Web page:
Helping others can often have the benefit of helping yourself. This is something Ally has found in her volunteer work with the SES, learning new skills, taking on new challenges, and growing within the organisation.
An Early Start
Ally joined the SES straight out of high school, after her Mum saw an ad for their local unit.
She got into course after course, succeeding in role after role, and six years later, she’s still finding new things to learn.
“It’s more about what I get out of it, and a side effect is that I get to help people”
A Balancing Act
In addition to her volunteer work, Ally attends university as well as working part time. There have been times when she has had to prioritise her volunteer work ahead of her studies, and is grateful that her work and university are flexible during times when she may have to travel to emergency situations. This can mean she keeps strange hours, but the sacrifice is worth making.
Something to Learn
One of the first learning curves Ally faced was understanding the role of the SES. Previously, she had thought the SES played a part in fire and rescue operations, a common assumption.
Learning more about what the SES does, largely their role in flood rescue, opened her mind to the many avenues for success and learning in the organisation. Ally has developed skills in team leading, incident handling, and has recently completed training in swift water rescue.
“It was nothing I had ever expected to learn when I rocked up on the first night.”
In Deep Water
At one of Ally’s first emergency call outs, she faced an intense and life changing experience. When she and her unit arrived on the scene of an incident call out, they found emergency services had the situation well in hand. It seemed like a welcome break, until a bystander informed them of a stranded man some distance away who had previously gone unnoticed. Stuck up a tree hundreds of metres from the road, trapped by floodwater, this man had been trapped for hours after his car had been washed away by fast moving flood water that he had driven into. With the floodwaters previously rising to the height he was stuck at, he was in some trouble. Fortunately, Ally and her unit arrived in time to rescue him.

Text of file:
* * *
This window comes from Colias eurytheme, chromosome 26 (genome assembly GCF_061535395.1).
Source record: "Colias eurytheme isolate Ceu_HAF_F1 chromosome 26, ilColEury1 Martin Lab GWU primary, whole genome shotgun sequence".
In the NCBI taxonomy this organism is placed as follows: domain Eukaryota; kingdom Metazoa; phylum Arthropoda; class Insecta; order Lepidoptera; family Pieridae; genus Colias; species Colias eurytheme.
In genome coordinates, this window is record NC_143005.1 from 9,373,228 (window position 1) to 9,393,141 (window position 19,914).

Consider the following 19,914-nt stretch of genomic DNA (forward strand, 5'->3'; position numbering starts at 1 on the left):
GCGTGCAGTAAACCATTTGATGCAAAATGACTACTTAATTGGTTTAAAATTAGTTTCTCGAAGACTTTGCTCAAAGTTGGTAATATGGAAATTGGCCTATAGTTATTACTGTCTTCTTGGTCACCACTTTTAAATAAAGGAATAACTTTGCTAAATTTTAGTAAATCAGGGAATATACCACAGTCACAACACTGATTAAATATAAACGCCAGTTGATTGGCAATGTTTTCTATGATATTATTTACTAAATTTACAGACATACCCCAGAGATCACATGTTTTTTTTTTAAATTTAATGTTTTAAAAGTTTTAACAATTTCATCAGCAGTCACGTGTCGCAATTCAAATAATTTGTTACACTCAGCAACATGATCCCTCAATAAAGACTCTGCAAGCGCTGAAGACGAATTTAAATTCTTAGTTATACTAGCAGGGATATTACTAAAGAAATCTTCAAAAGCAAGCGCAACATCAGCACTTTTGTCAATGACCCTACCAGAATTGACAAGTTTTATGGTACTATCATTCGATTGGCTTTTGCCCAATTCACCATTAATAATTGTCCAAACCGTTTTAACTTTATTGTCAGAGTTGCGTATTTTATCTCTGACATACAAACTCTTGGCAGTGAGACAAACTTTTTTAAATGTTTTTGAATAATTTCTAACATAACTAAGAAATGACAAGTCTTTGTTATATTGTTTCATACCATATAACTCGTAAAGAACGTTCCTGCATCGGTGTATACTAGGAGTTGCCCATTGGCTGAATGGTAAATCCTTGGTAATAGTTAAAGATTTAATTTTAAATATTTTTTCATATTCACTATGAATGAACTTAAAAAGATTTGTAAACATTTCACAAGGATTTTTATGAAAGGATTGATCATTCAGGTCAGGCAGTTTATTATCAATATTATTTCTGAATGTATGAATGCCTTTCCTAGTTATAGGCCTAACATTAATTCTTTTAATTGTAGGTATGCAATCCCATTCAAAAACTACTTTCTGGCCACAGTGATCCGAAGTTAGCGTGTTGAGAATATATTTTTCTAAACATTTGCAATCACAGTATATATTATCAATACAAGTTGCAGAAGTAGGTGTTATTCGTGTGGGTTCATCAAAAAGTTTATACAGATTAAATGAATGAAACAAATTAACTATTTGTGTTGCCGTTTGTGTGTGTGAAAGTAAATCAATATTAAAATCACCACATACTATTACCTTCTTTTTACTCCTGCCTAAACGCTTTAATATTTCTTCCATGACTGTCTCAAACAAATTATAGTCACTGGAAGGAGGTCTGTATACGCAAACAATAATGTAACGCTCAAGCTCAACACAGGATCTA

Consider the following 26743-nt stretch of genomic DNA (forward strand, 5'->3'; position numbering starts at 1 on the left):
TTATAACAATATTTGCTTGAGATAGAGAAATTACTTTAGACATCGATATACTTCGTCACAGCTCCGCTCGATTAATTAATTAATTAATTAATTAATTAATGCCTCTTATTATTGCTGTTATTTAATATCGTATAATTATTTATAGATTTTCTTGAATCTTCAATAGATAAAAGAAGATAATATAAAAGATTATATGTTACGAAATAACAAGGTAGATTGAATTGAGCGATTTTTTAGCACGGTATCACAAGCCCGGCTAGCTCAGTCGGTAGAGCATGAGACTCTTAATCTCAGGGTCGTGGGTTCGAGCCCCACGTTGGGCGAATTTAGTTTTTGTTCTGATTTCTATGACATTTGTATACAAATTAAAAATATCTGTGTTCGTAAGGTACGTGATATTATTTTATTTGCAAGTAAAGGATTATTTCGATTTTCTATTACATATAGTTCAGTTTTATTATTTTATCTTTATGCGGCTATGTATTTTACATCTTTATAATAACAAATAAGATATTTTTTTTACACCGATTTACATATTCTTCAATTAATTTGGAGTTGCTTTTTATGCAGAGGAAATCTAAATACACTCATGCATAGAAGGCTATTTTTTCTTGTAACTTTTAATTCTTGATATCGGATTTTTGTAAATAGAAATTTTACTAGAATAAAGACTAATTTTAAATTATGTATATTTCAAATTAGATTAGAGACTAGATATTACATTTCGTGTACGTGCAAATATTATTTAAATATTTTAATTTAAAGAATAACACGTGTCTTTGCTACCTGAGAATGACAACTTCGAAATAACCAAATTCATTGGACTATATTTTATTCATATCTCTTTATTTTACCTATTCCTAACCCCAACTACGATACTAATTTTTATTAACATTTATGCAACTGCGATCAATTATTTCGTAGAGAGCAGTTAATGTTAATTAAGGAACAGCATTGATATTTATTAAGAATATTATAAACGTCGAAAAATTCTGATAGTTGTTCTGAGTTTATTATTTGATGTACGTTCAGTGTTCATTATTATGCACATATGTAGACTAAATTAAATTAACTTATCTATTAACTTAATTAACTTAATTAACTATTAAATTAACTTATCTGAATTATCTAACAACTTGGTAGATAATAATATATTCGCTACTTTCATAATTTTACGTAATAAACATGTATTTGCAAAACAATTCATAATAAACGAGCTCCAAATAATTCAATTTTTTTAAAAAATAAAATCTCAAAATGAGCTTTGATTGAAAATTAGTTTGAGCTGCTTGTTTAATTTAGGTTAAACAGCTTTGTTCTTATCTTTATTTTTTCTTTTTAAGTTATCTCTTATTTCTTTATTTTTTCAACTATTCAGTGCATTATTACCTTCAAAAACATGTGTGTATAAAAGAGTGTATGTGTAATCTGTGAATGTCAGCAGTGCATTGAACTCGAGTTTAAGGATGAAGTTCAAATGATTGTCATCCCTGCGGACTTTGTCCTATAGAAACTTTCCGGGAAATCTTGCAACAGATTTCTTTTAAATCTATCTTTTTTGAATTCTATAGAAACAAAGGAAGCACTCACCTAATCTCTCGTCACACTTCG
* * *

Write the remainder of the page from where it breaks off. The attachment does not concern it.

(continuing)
“I wasn’t expecting my second ever flood rescue to be so intense. I wasn’t expecting to be there, and he probably wasn’t either.”
Volunteering with the SES means that Ally has learned about the risks she faces in her local area. As well as the skills to tackle emergency situations, she has learnt how to be vigilant in identifying the warning signs, as well as identifying risks when the immediate danger has passed. She is confident in the skills she has learnt, confident that these skills will help her and her family just as they have the community she has served.
Contact your state’s SES to see how you too can make a difference.